After Rio

by Shane Thomas  Given the panoply of portentous prognostications leading into Rio 2016, received wisdom ultimately deemed this summer’s Olympic and Paralympic Games as a success: The sport was thrilling; the events passed without much disruption; athletes weren’t ridden by the Zika virus; and Brazil doesn’t appear to be a real-life rendering of The Walking Dead.… Read More

Photo Story: Seeing Rio with different eyes

by Felipe Araujo   For the past three years, winters in Brazil have been marked by major events. Around this time in 2014, the country hosted the World Cup, a tournament that ended in bitter disappointment for this football-mad nation of 200 million. Last year, protests against the now suspended president Dilma Rousseff spread all… Read More

Those in power would prefer favela culture to remain out of sight

Dispatch from Rio by Felipe Araujo   The day after the Opening Ceremony of the Rio Olympics, I found myself in northern Rio’s Madureira Park – a place far away from the bright lights of the beaches of Copacabana and Ipanema. On weekends, it’s here that Cariocas from the surrounding favelas congregate to spend quality… Read More

Reflection from the Favela: The Arrival of Peace

by Cléber Araujo It’s time to talk about the union of the people, the peace that is brought by the Olympic torch, and the peace the nations of the world desire. And when we talk about our favela, peace is urgent and necessary, even more so in a moment like this, when the world’s eyes… Read More

Dispatch from Rio: “The History of This Place Has Been Destroyed”

by Felipe Araujo If there was ever a microcosm for the unfair struggle between everyday citizens and huge corporate interests (including a repressive state), then Rio de Janeiro’s Vila Autódromo neighbourhood might just be it. The impoverished community, which has been fighting eviction for years, sits right alongside the Olympic Park. People here have been… Read More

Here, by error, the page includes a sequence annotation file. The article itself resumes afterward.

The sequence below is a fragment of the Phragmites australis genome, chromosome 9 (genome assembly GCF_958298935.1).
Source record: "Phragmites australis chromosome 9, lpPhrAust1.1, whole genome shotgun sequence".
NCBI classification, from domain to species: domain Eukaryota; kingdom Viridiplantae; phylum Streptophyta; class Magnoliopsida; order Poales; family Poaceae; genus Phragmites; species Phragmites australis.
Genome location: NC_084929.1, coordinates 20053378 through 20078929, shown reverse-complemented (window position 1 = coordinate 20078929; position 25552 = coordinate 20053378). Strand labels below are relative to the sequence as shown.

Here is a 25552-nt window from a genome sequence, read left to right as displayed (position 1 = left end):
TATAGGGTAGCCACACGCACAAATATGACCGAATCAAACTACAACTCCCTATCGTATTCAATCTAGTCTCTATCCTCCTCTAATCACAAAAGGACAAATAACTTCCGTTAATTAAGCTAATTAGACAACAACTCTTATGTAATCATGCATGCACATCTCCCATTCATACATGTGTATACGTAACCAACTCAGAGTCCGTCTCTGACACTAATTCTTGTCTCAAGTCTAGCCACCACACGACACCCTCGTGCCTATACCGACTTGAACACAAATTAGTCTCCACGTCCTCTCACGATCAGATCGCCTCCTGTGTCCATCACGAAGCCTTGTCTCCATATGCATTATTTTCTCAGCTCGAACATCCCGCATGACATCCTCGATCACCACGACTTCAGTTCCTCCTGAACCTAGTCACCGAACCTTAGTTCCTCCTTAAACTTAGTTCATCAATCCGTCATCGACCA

Dispatch from Rio: “where affluent Westerners can turn a blind eye to human deprivation”

by Felipe Araujo “The Olympics are for first world countries and Brazil is still a third world nation.” These were the words of Raff Giglio, a boxing instructor and community leader in Vidigal, a favela that majestically sits among two hills overlooking Rio de Janeiro’s Ipanema beach. Giglio knows Vidigal from top to bottom. He… Read More

“In the favela this happens every day”: Brazil’s disregard for black bodies

by Felipe Araujo Brazil is dealing with an economic, political, and social mess — and if there’s a picture that could serve to illustrate at least some of the above, this one could be it. It depicts a group of boys casually playing football at a beach — right next to two dead bodies. The identity of the cadavers… Read More

Jean Charles de Menezes and the limits of human rights

By Gracie Mae Bradley “In truth, if any officer reasonably decides that he must use lethal force, it will inevitably be because it is absolutely necessary to do so.” Collins J in (Bennett) v HM Coroner for Inner London [2007] Last week, the European Court of Human Rights (ECtHR or Court) handed down its judgment… Read More

Feminism in the Favela

Two Generations of Afro-Brazilian Women Reflect on Changes by Zaneta Denny  In such a diverse population, can one interpretation of feminism prevail, or is it a case of divide and rule? For 30 years, Latin American and Caribbean women have gathered together for Encuentros to discuss feminist issues in the region. Last November 1,500 women… Read More

Brazil’s new primetime show “Sexo e as Negas” serves the white gaze

TV Channel Globo, one of the largest television networks in Brazil, is broadcasting a series called “Sexo e as Nega”. The series is an adaptation of Sex and the City, but this time with four Black actresses. The series has been written by the famous White actor, writer and producer Miguel Fallabella.

The very title of the series is itself hugely problematic, not only because race is the primary signifier of the women, but also because the terms are full of racist and gendered connotations, such as the venacular Brazilian expression “I’m not your niggaz “. In racist discourses, Black women are those who work for sex, while the white woman is the woman who is worthy of romantic love, kindness and respect. Read More